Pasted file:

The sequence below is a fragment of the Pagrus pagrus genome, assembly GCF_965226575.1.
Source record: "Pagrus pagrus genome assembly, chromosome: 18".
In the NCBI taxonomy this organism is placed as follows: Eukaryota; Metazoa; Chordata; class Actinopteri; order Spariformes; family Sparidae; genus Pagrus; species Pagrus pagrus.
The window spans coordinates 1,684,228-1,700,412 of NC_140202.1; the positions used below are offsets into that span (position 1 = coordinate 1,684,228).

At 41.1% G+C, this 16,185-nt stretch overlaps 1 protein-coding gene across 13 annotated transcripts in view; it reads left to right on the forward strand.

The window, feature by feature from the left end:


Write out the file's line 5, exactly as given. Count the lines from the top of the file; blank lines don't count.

At 41.1% G+C, this 16,185-nt stretch overlaps 1 protein-coding gene across 13 annotated transcripts in view; it reads left to right on the forward strand.